NEW YORK (
) -- There's no doubt that the extreme volatility will continue for shares of
, but despite the run-up this year, investors still see the potential for enormous additional gains.
Fannie Mae's common shares closed at $2.53 Monday, gaining 873% from their closing price of 26 cents at the end of 2012. Freddie Mac's common shares closed at $2.45 Monday and were up 842% from the end of last year when they also closed at 26 cents.
Junior preferred shares of Fannie and Freddie have also risen considerably this year, and since they have a potential to rise to par value if investors become convinced the dividends will be reinstated, they have been seen as a safer play. The junior preferreds are indeed the more conservative play for investors, based on the potential dividends and preference over the common shareholder in the event the GSEs were "broken up" by the government.
But the eventual gains on the preferred shares are limited by their (hopefully reinstated) dividend yields relative to the market. The common shares are more risky but also appear to have more potential for investors, based on a very low valuation to operating earnings.
Fannie and Freddie, known as the government-sponsored enterprises, or GSEs, together hold roughly $5.2 trillion in mortgage loans and mortgage-backed securities, and remain crucial to the U.S housing market, as they purchase about 90% of newly originated mortgage loans in the United States.
The two companies were taken under government conservatorship at the height of the financial crisis in 2008.
Also see: Fannie and Freddie Keep Flying High: Financial Winners >>
The U.S. Treasury holds $117.1 billion in Fannie Mae senior preferred shares and $72.3 billion in Freddie Mac senior preferred shares, in lieu of bailout funds provided to the GSEs. Both GSEs returned to profitability last year, and have been making very significant dividend payments on the senior preferred shares, while dividends on junior preferred shares have remained suspended since September 2008.
Per their amended bailout agreements, Fannie and Freddie are required to pay dividends to the government equal to all of their earnings, less $3 billion apiece in retained earnings to provide a minimal equity buffer.
As a further sweetener, the government holds warrants to purchase common shares in Fannie and Freddie in sufficient quantities to give the Treasury a 79.9% stake in each GSE, at a very low price of $0.00001 a share.
Fannie Mae announced on May 9 it would pay the Treasury a second-quarter dividend of $59.5 billion, after determining it could recapture most of its valuation allowance for deferred tax assets (DTA) at the end of the first quarter. Freddie Mac announced on May 8 that it would pay a dividend of $7 billion to the Treasury in June.
Following the June dividend payments from Fannie and Freddie, the government will have received dividends totaling $131.6 billion on its combined GSE preferred investment of $189.4 billion. That is quite a solid return to U.S. taxpayers, especially considering that a few years ago, the GSEs were all but given up for dead.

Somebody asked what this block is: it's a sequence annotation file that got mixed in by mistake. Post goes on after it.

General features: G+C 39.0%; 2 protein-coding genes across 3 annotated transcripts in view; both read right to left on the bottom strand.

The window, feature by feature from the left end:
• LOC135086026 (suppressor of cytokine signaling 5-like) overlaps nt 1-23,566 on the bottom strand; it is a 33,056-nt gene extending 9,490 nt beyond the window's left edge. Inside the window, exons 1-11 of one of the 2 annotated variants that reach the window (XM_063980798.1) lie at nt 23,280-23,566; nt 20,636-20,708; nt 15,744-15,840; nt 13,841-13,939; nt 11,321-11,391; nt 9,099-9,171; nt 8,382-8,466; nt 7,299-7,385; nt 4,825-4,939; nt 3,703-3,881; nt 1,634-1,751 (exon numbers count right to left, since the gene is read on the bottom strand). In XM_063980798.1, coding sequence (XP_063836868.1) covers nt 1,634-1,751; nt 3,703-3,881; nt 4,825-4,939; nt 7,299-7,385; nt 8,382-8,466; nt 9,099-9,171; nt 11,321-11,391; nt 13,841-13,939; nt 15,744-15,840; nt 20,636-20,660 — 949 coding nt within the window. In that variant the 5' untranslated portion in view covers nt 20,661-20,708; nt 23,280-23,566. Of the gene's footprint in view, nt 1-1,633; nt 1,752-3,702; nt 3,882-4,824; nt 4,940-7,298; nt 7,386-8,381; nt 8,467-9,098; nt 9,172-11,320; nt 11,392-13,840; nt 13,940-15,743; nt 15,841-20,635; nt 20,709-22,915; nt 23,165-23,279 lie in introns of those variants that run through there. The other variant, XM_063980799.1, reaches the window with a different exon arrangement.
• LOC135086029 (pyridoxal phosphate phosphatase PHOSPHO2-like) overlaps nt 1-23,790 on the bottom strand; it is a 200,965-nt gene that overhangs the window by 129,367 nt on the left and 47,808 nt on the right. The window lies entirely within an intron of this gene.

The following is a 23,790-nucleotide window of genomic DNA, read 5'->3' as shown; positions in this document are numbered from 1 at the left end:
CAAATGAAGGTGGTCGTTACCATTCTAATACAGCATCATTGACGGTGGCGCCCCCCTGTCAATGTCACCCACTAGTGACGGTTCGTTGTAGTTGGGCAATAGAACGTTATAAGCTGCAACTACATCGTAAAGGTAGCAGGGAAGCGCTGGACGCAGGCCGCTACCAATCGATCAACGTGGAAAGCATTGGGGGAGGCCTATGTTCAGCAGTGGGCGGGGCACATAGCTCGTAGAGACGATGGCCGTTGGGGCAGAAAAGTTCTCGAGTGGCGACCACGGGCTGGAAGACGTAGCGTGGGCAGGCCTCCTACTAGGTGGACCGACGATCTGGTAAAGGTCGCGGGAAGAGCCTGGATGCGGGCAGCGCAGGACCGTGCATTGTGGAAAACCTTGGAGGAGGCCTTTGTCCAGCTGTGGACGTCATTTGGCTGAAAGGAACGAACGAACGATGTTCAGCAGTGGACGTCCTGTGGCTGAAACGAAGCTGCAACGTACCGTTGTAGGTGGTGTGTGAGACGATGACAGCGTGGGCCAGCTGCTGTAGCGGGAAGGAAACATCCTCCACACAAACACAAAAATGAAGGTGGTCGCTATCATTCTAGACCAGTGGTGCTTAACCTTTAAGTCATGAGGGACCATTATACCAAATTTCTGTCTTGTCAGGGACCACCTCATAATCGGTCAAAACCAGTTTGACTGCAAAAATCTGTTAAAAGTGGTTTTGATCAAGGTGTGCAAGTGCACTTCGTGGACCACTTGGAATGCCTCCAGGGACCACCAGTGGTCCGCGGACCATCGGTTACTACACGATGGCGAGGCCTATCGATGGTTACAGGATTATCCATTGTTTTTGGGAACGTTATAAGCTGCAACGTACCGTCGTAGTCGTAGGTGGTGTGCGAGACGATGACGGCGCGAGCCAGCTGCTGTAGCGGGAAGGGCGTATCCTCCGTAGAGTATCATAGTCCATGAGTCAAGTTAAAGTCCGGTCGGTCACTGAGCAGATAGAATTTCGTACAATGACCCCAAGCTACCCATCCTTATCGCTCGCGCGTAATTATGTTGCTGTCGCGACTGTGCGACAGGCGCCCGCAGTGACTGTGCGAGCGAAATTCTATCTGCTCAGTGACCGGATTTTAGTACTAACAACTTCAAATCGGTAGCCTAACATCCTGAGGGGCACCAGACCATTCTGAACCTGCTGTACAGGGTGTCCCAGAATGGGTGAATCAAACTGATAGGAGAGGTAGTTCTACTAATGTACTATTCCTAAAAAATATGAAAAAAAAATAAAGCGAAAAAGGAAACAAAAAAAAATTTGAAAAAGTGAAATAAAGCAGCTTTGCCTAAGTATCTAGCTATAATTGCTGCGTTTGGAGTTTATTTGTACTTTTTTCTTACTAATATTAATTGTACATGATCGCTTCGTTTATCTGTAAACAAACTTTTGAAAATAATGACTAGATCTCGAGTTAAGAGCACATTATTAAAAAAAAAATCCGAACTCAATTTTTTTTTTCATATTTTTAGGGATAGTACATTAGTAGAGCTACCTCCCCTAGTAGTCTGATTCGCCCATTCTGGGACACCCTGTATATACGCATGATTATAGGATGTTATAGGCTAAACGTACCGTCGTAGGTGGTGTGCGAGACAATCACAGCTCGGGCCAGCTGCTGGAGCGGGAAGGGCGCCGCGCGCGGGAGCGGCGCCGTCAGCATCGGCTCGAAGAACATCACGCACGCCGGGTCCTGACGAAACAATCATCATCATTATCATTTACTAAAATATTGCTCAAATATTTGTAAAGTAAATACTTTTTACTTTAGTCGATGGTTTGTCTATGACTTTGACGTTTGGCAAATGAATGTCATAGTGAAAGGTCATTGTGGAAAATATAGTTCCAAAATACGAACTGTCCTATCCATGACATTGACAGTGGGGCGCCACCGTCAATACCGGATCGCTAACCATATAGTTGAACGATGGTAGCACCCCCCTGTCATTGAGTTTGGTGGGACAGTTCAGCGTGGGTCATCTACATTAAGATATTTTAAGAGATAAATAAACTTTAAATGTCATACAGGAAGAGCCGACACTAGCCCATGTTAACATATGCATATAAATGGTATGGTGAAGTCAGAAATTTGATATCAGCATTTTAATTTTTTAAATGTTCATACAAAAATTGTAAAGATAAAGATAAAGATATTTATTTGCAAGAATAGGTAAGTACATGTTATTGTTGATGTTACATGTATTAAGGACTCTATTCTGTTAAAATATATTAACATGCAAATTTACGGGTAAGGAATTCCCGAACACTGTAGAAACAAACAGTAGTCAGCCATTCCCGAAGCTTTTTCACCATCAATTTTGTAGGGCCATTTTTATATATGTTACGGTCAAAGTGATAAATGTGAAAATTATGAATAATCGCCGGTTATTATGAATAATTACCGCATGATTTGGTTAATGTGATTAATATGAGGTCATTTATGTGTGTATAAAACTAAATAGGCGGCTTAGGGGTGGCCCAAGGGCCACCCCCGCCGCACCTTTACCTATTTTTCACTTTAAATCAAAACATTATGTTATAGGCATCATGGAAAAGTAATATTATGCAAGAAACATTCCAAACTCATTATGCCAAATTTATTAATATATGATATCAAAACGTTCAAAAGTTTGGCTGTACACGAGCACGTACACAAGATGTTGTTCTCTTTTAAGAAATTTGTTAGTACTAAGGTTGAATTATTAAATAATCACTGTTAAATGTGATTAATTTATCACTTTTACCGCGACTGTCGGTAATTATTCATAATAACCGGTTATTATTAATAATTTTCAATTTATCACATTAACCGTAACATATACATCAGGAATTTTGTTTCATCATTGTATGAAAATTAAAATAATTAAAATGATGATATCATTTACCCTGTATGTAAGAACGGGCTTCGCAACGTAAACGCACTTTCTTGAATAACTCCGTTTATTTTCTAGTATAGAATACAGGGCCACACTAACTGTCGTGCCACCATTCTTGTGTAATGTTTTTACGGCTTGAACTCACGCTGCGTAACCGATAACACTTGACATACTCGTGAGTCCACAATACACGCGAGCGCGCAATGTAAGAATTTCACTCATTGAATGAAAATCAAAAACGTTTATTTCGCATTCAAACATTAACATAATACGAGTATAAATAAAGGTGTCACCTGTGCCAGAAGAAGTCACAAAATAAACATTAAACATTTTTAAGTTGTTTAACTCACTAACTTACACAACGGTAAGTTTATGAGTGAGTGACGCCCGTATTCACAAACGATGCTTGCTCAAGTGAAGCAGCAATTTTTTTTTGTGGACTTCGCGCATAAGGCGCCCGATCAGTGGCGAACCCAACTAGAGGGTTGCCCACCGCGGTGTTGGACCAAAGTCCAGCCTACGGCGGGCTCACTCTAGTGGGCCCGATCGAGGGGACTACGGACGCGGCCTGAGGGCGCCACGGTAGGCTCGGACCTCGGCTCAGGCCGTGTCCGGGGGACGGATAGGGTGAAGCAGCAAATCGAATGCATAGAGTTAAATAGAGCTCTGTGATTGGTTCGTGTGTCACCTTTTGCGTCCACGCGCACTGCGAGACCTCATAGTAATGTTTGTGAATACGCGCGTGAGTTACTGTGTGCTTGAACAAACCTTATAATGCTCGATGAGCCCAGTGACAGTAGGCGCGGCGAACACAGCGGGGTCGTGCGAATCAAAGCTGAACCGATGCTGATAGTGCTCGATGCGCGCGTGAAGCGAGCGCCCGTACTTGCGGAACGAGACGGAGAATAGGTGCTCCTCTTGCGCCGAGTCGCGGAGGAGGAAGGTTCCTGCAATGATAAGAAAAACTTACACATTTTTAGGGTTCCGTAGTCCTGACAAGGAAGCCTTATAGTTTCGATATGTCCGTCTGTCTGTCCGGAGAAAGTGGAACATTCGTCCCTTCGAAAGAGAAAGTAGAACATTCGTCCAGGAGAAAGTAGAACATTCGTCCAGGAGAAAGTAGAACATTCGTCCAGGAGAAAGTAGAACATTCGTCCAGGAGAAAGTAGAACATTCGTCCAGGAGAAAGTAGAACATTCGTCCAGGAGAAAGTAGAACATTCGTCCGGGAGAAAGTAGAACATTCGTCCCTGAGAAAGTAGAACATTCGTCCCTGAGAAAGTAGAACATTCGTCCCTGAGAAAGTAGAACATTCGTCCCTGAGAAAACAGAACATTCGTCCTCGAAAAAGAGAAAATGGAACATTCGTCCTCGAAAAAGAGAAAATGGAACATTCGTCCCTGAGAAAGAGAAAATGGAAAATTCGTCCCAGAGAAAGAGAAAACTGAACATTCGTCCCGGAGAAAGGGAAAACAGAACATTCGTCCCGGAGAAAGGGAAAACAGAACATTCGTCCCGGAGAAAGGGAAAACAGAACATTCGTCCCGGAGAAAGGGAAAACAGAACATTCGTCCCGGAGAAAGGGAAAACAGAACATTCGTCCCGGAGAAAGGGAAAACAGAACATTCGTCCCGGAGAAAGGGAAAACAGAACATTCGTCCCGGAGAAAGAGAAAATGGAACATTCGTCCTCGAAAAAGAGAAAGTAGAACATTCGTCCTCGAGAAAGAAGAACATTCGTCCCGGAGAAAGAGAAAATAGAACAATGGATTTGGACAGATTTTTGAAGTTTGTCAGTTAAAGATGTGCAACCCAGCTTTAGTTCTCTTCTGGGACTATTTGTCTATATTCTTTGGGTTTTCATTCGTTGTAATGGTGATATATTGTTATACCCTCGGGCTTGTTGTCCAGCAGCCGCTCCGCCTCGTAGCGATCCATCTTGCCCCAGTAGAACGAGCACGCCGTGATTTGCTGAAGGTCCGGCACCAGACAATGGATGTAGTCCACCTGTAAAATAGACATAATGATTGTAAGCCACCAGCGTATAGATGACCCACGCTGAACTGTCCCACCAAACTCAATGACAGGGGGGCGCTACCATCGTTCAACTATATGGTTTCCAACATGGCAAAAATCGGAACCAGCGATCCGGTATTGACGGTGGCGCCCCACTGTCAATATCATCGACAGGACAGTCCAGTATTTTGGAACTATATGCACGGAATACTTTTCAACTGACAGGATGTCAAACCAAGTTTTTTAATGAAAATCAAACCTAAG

But no matter how much Fannie and Freddie can now earn, there is no mechanism in place allowing either Fannie or Freddie to repurchase any government-held preferred stock.
High-Profile Investors Fight for Private Shareholders
Two recent statements by high-profile investors in Fannie Mae and Freddie Mac have huge political significance.
Ralph Nader in an op-ed piece published in the
Wall Street Journal
on May 24 said he was a shareholder in both GSEs and that common shareholders of Fannie and Freddie should fight against the federal government's "great Fannie and Freddie rip-off."
"The zombie common shareholders have no rights or remedies against Fannie and Freddie, both operationally active companies, or their regulator -- the Federal Housing Finance Agency," Nader wrote, adding that "FHFA ordered the Fannie and Freddie boards and executives to suspend communications with shareholders and abolish the annual stockholders meeting."
Despite the continued cries to "break up Fannie and Freddie" from some politicians and pundits, President Obama and Congress have been in no hurry to come to an agreement on a way forward for home financing in the U.S. During an economic recovery that has included a slow increase in employment, there has been understandable hesitation to radically transform the largest segment of the economy.
Looking ahead to an eventual political settlement, Nader wrote "the common shareholders of Fannie and Freddie need to organize and make their voices heard in Washington. Clearly, they should have a say in how Fannie and Freddie are managed -- in the board room and in Congress -- from here onward."
Fairholme Capital Management
on Monday said that its clients, including shareholders including shareholders of
The Fairholme Fund
The Fairholme Allocation Fund
, "own approximately $2.4 billion par value of Fannie Mae and Freddie Mac Preferred Stock and are ready to help with a restructuring that accelerates the return of meaningful investment to the secondary mortgage market."
That equates to investments with market values totaling roughly $580 million, as the most liquid preferred issues of Fannie and Freddie trade for about 24 cents on the dollar.
Fannie Mae Series S junior preferred shares (FNMAS), with a $25 par value closed at $6.00 Monday. Freddie Mac's Series Z junior preferred shares (FMCKJ), with a $25 par value, closed Monday at $6.03.
Investors going into these junior preferred issues at Monday's closing prices have an opportunity to quadruple their investments if the dividends are restored, which would push the shares right back to par value, with market adjustments depending on how the shares' floating dividend rates compare to overall market rates when and if the dividends are restored. The shares could also jump right to par as soon as investors
the dividends will be restored.